And cows. 

Running for cover: a mostly sunny, breezy day was interrupted by a brief rainstorm.

But the sun came out again.

We stopped by Atkins for cider donuts.

The trees in the middle of campus always turn the most spectacular colors.

It’s always worth the drive out – and it’s much closer to Boston than to New York, so now I can get there and back in a day. Fresh cider donuts only a couple of hours away…dangerous.

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Charles Riverboat Tour

Last weekend we took advantage of the beautiful weather to use our Groupon for a riverboat tour of the Charles.


The MIT dome, site of many pranks (hacks).


The CITGO sign, we learned, is a historical landmark, and when the Red Sox hit a home run, it lights up: C IT GO (see it go). Fun fact!

A nod to the Vikings.

The tour took about an hour; not a bad way to spend a pretty day. (I’d advise calling, though; their website isn’t the most functional/up-to-date.)

What I’ve been reading: The Family Fang, Kevin Wilson; Pretties, Scott Westerfeld

What I’ve been listening to: Passion Leaves a Trace, Black Lab; Pay Attention, Mighty Mighty Bosstones


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When September Ends

…and you realize that you haven’t written a single blog post all month…then it is time to summarize. Or, in the immortal words of Inigo Montoya, “sum up” (“Let me ‘splain. [Pause] No, there is too much. Let me sum up”).

I made oatmeal-apricot scones (twice, they were that good).

Saw some pretty snapdragons outside Cafe 1369 in Inman Square.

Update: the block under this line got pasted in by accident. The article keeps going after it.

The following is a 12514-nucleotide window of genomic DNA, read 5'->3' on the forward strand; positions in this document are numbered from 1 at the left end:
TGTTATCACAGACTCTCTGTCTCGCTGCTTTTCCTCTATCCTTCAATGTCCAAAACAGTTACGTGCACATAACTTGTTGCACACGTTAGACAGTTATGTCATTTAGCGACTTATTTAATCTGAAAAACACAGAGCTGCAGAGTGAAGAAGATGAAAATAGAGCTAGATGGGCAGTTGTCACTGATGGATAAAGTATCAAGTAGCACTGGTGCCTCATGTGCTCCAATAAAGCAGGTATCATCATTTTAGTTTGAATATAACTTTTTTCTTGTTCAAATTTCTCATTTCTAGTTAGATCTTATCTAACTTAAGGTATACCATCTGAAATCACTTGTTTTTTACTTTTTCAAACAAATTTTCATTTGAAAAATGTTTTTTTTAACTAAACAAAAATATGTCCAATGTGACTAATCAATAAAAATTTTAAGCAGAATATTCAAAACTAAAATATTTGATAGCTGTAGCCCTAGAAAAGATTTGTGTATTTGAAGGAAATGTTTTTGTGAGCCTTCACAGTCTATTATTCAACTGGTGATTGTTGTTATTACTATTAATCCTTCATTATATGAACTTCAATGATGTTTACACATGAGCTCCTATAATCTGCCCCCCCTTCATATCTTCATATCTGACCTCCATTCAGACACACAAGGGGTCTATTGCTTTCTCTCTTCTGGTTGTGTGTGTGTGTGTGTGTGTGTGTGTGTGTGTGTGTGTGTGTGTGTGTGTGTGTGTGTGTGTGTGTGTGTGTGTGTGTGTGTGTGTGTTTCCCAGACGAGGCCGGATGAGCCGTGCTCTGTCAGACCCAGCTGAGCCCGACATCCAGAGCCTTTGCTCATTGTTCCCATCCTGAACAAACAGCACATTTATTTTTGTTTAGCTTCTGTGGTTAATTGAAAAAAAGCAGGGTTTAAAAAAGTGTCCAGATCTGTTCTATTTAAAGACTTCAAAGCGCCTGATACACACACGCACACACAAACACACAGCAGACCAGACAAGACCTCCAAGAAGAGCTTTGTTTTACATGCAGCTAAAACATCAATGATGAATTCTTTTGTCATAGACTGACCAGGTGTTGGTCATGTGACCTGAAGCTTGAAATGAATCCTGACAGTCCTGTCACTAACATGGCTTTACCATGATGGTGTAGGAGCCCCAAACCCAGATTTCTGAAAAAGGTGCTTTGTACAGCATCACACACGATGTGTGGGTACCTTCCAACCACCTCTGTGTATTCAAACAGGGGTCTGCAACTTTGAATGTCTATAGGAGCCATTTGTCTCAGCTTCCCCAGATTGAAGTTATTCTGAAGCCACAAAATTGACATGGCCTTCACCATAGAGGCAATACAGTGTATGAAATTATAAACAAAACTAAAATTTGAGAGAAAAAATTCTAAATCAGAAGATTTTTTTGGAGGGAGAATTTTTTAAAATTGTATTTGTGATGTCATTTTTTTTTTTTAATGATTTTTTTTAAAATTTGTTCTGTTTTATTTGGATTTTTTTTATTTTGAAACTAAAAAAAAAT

Took a ferry out to Spectacle Island and swam in the very, very cold water of the Boston Harbor.

View of Boston from the ferry on the way to Spectacle.

The beach was a little rocky. Someone took advantage of this to sculpt a mouse. (Sand mouse: it rocks.)

We had to take a closer look at the Duck House when we got back to Boston. Does it have the same connotation as being in the doghouse? Are the ducks in trouble?

Also, after eleven years of listening to the Mighty Mighty Bosstones, I finally saw them live…

…at Fenway.

And they were totally amazing and awesome and lived up to all my wildest expectations. They were followed by the Dropkick Murphys:

Who were also good, but who were not so mighty as the Mighty Mighty Bosstones.

We had a housewarming party, at which a guest made “chocolate death cake.” (It was amazing. And there was extra mousse.)

Made these peach muffins from a recipe in Good to the Grain. They were supposed to be ginger-peach, but I didn’t have any ginger. They were delicious nevertheless.

Apparently, if you turn the muffins sideways in their cups (see above) after you take them out of the oven, they cool without getting soggy? I’m not sure this made a huge difference. However, I would definitely agree with the “best when fresh” advice in the recipe; they do keep all right for a few days, but they are the opposite of lasagna (which is tastier a day or two or three after it is first baked than it is when it is fresh out of the oven).

Played at Mixed New England Sectionals. We came in second in our division! And had beautiful weather both days.

Post-frisbee, we added some additional illustrations to this pre-printed paper placemat.

And that’s all the news that’s fit to print. When I’m not reading or studying or writing for one of my three classes this semester (my last semester!), or playing frisbee, or cooking, or sleeping, I’m posting more often on my “professional” site (mostly library-related, fewer tirades against cable companies) and on Things I Put In My Container Today (fun for us, odd for you). I’m also keeping track of my reading on Goodreads; it’s mostly teen fiction right now because of my young adult literature class, but if you’re interested, I usually post reviews there. Finally, I am looking for a job! So if you know of any library jobs in the greater Boston area, let me know.

What I’m reading: Shatter Me, Tahereh Mafi
What I’ve been listening to: the Mighty Mighty Bosstones, Barenaked Ladies, Motion City Soundtrack, Black Lab, Nick Cave, Eluvium